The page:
It may not be perfect, but it's an alternative.
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Old March 18th, 2007, 12:28 AM   #10
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Quote:
Originally Posted by Waldemar Winkler View Post
I'm thinking of doing the same thing. Sadly, I've only got two colleges.

My plan is to do three things:

Contact faculty for permission to post my advertisement and suggestions on possible bright students.

Ask for a demo reel.

Interview and possible trial test shoot.

Make best decision possible.


Still working on the idea.
Wal, your idea is a good one, but i should let u in on afew things.. the ad might get one or 7 lookers and of that maybe 2 will be keen enough to take it further, and maybe one will really be interested.. KEEPING that interest is the issue.. no matter how artsy the work can be.. and no matter what freedom the editor has (lets face it for weddings, we have ALOT of freedom compared to comercial work... )
As for suggestions, more than likely Profs, wont want their best students to deviate from their current studies.. putting more load onto these high end students may be detrimental to their stance within the university or even their grades..

Demo reels wont show you much.. i saw abotu a dozen reels of edits and raw shoots and fair enough they were ok, but when i took them out on the field, the students had no idea and didnt like the idea of being given direction by a lowly videographer.. if i had PhD or BA at the end of my name, maybe their attitude would be different, but it seems teh "High and Mighty" attitude of young arrogance is quite rampant in this industry..
Im not THAT old. hell im 31.. lol but when were talking abotu early 20's students with big dreams, weddings are like a deflated balloon..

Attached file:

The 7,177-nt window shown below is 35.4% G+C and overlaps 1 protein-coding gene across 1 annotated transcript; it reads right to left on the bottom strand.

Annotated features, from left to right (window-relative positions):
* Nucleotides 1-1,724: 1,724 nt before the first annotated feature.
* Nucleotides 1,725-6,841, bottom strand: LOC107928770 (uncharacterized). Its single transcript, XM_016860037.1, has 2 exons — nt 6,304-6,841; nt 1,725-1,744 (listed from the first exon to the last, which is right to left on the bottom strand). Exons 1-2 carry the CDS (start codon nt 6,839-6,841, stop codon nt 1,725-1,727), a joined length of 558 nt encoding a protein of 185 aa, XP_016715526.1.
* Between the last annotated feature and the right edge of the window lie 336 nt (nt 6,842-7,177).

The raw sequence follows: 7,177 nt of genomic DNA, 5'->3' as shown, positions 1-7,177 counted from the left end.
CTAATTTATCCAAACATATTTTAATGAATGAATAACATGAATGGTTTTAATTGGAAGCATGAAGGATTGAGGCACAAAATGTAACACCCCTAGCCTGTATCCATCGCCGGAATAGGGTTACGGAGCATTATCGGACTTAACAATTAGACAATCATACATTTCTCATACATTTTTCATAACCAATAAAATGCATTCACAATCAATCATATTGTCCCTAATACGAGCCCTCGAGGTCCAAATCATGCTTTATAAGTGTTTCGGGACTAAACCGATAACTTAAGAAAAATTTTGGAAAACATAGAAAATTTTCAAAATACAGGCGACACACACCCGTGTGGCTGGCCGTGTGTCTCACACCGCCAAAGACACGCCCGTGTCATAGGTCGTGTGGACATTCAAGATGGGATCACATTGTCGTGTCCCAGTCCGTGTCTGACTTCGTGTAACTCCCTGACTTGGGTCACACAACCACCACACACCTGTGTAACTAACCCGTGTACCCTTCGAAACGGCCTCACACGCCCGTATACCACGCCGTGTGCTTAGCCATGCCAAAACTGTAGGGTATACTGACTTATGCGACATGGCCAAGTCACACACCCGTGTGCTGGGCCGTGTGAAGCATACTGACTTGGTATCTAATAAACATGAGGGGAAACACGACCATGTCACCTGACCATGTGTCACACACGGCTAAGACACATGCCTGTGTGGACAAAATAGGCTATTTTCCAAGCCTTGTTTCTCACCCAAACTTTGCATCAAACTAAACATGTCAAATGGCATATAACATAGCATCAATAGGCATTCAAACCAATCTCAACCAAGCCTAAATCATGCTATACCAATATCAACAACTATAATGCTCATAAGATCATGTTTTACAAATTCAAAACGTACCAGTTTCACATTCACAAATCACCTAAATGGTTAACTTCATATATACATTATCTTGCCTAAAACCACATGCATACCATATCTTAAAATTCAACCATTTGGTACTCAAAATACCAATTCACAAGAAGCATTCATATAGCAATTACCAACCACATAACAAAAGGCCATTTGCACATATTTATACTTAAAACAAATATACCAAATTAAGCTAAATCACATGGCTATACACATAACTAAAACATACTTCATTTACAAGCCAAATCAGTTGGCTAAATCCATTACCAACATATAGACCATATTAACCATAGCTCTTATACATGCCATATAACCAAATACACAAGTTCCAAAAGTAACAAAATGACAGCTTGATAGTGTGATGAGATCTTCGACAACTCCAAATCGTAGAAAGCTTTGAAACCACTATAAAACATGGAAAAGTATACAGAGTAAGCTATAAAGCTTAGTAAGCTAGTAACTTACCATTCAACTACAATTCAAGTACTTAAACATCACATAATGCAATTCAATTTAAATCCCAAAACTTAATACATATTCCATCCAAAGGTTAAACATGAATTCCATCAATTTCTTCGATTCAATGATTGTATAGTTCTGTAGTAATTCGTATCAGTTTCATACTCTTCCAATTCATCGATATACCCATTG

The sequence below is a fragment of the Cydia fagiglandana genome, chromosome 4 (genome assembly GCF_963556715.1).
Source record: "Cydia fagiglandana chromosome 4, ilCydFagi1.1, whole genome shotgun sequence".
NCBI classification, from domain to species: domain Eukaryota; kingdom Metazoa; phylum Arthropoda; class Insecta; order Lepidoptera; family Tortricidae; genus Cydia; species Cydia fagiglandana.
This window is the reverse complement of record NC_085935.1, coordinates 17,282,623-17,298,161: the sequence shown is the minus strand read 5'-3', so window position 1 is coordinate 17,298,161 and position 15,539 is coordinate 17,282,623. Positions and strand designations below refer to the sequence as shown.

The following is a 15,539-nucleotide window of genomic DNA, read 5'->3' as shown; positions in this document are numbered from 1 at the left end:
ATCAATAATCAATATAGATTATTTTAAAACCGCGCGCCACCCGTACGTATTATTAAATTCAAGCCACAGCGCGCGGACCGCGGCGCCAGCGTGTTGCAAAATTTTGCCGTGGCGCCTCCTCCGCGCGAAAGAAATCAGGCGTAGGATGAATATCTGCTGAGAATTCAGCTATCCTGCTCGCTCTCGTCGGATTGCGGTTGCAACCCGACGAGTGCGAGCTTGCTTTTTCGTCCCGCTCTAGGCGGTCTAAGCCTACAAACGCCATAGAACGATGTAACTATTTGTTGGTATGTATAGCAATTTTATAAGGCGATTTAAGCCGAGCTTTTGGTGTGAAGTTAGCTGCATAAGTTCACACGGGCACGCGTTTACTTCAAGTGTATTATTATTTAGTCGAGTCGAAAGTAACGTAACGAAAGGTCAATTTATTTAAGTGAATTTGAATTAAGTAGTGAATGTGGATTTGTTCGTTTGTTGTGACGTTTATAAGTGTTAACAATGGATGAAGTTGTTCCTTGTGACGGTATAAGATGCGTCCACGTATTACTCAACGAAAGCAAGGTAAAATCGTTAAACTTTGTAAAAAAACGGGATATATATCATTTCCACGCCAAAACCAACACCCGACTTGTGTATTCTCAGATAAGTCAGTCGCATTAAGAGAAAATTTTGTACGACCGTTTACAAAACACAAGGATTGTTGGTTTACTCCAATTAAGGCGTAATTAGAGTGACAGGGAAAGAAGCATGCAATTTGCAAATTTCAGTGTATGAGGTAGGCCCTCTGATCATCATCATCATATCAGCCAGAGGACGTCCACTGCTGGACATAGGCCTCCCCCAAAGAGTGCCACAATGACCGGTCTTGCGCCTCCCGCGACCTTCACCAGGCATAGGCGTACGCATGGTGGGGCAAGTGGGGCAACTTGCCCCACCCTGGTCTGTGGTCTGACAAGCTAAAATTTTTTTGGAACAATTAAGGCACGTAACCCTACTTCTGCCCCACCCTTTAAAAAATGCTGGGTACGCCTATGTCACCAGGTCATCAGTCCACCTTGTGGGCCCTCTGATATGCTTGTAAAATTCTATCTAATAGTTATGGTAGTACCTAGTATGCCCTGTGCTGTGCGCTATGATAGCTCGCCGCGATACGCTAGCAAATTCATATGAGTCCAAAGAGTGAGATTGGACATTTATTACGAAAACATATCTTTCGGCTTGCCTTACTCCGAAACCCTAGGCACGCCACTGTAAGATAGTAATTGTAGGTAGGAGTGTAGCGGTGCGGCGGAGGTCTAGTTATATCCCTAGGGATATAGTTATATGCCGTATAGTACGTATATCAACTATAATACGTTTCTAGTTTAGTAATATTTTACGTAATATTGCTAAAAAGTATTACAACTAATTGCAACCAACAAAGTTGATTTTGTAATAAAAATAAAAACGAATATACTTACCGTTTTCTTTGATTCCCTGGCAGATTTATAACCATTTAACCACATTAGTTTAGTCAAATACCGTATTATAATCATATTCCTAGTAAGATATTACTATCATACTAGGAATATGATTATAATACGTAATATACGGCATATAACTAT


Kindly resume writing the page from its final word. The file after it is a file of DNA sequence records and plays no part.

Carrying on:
The best thing to do is to take them on a job with you and show them the ropes explainin what you expect of them as your day goes on.
On the first day dont ask for much, but on the second, subtle and short direction will be required to be followed through, else you have the potential of having more problems than what theyre worth.. believe me..

About 2 years ago, I hiired 2 students who had their nice big DSR300.. saw a showreel (which turned out to NOT be their own.. found that out after the fact though..
THey came back to me after the first job and the footage was atrocious.. they had no idea how ot use their gear, let alone have the attitude of wanting to learn about my gear...
Then i doublebooked a job and offered them the shoot... they took it.. turns out he was abotu 10 minutels ate for the ceremony becuase he took a wrong turn then couldnt find parking.. ...
Now this was even after i bought him along to the itinirary meeting.. and scheduled at least a half hour headstart before every major event.. so even if he was a bit late.. he still ahd half an hour to kill.. but no.. he was late..
In turn, i had to offer tehse clients to optin of using thier friends footage on their presentations.. so tehy sent me 4 different home videos of teh same bloody thing..
Now im stuck in trying to colour match and make it all look right simply because a shooter wasnt responsible enough to take action as required at the times where he was directed..

Its for this reason i now only hire professionals, and i only do it by contract.. if they stuff up, they dont get paid.

If theyre newbies, they at least now come on to 2 jobs before i let them shoot alone..

Until you see them work and you see their demeaner and their decision making skills are put to the test with regadt o composition and people skills, then i woudlnt hire anyone..
Interviewsa re good, and explainign what your looking for helps, but nothign beats gettin gtheir hands dirty and seeing for yourself as to what theyre capabilites may be..
A good student may not be the best around a crowd. An arty shooter, may not know how to get these types of shots outside of a coontrolled environment..

its these variables which can either make it or break it..